Works

CLASSICAL

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Vocal Music

Songs of the Poet

Seven songs set to Walt Whitman poetry for high voice and piano.
Songs of the Poet can be heard on Time Marches On, a CD by Munich Opera tenor Gregory Wiest
Time Marches On can be purchased at Capstone Records (CPS 8646): 
Capstone Records
See also instrumental works for a version for voice and chamber orchestra.
To order sheet music for this work click on the Graphite Publishing website below:
Graphite Publishing Website.
On the Listen/Download page you can hear the entire cycle performed by Tracy Bidleman and
Steven Cantor, recorded at a live concert, Music in Chelsea in New York City.

Rossetti Songs

Five songs set to Christina Rossetti poetry for medium-high voice, piano, cello, and flute.
There is also a version for just voice and piano. And the final song, Sleeping at Last, is available for voice, piano, and bass.
The cycle is featured on a recording of vocal/chamber works entitled Rapport on Navona Records
(NV 5827). (See the CD cover to the right on this page.) The recording features soprano Melissa
Manseau, pianist Paul Dykstra, cellist Beth Pearson, and flutist Jennifer Yeaton-Paris.
French cultural journal Monsieur Delire calls the music ” gorgeous, especially Mathews’
Rossetti Songs.”

Ye Are Many—They Are Few

Cantata for a Just World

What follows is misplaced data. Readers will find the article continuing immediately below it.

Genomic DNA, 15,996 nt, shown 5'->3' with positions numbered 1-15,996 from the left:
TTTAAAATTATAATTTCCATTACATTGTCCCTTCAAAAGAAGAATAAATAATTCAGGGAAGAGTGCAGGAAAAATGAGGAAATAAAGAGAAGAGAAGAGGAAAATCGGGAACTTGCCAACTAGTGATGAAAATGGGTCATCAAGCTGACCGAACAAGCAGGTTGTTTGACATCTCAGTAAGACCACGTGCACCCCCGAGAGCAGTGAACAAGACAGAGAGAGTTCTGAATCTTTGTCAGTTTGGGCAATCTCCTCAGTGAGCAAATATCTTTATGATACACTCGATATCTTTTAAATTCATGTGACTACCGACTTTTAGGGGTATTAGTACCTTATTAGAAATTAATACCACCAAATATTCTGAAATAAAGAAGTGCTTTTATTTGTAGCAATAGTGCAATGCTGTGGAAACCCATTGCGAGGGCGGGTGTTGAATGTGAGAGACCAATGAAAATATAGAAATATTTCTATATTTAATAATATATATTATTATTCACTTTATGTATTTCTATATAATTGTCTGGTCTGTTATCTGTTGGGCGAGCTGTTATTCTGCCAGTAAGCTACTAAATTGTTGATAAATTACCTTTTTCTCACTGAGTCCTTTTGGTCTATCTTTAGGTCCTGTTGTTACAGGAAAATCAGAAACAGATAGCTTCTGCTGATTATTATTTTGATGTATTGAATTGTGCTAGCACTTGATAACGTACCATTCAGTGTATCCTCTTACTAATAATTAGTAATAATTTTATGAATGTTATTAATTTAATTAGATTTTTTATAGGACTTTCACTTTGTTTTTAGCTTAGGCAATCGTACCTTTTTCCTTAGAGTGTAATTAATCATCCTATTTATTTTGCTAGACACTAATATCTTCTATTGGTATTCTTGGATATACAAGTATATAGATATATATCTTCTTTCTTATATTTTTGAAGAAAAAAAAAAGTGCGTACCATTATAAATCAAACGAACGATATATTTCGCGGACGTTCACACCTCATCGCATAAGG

This cantata is composed for soprano, alto, tenor, bass-baritone/orator, and piano.  Selected stanzas from Percy Bysshe Shelley;s poem The Mask of Anarchy,  are the centerpiece of the text. Shelley’s poem was written in response to the 1819 Peterloo Massacre of peacefeul pro-democracy, antipoverty protestors,who were killed by Manchester cavalrymen, led by a local factory owner. The title of the composition is taken from the last line of Shelley’s poem. Other texts used in this musical work are by Howard Zinn, Frederick Douglass, William Jennings Bryan, William Butler Yeats, Dorothy Parker, and George Bernard Shaw, with an integrating text by the composer. “The best lack all conviction, while the worst are full of passionate intensity,” wrote William Butler Yeats. We live in a time of unspeakable injustice, unfairness, and inequality in which good people increasingly turn a blind eye to the horrors around them. I have been particularly alarmed by the paucity of response by serious artists to the most pressing issues of our day. Historically, this has not been the case with artists, who have often played a critical role in addressing the injustices of their times. In this cantata, I am one present-day voice expressing “passionate intensity” against such injustice. The work was given its premiere performance on May 12, 2014, in Chicago, performed by members of Vox3 and sponsored by Access Contemporary Music.